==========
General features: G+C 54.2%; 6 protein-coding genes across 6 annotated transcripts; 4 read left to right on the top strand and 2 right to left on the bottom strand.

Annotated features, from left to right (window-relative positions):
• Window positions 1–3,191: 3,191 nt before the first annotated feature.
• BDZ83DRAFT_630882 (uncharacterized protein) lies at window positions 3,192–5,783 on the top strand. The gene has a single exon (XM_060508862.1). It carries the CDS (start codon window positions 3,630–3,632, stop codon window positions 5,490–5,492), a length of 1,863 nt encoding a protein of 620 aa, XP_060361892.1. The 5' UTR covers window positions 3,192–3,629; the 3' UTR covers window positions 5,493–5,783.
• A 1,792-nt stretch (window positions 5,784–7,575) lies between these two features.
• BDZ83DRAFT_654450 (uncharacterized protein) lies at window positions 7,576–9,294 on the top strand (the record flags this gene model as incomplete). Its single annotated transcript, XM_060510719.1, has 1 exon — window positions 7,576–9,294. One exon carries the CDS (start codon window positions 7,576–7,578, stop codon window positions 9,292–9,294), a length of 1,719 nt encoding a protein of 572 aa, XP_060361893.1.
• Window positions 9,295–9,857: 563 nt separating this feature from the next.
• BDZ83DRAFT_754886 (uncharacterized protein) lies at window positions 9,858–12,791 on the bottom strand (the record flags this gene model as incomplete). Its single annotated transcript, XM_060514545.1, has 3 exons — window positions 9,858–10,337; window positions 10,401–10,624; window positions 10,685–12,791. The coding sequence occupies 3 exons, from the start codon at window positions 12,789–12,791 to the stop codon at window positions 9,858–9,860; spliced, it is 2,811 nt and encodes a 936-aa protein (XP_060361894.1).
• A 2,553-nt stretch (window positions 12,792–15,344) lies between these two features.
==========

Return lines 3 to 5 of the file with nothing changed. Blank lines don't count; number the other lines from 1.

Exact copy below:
• Window positions 1–3,191: 3,191 nt before the first annotated feature.
• BDZ83DRAFT_630882 (uncharacterized protein) lies at window positions 3,192–5,783 on the top strand. The gene has a single exon (XM_060508862.1). It carries the CDS (start codon window positions 3,630–3,632, stop codon window positions 5,490–5,492), a length of 1,863 nt encoding a protein of 620 aa, XP_060361892.1. The 5' UTR covers window positions 3,192–3,629; the 3' UTR covers window positions 5,493–5,783.
• A 1,792-nt stretch (window positions 5,784–7,575) lies between these two features.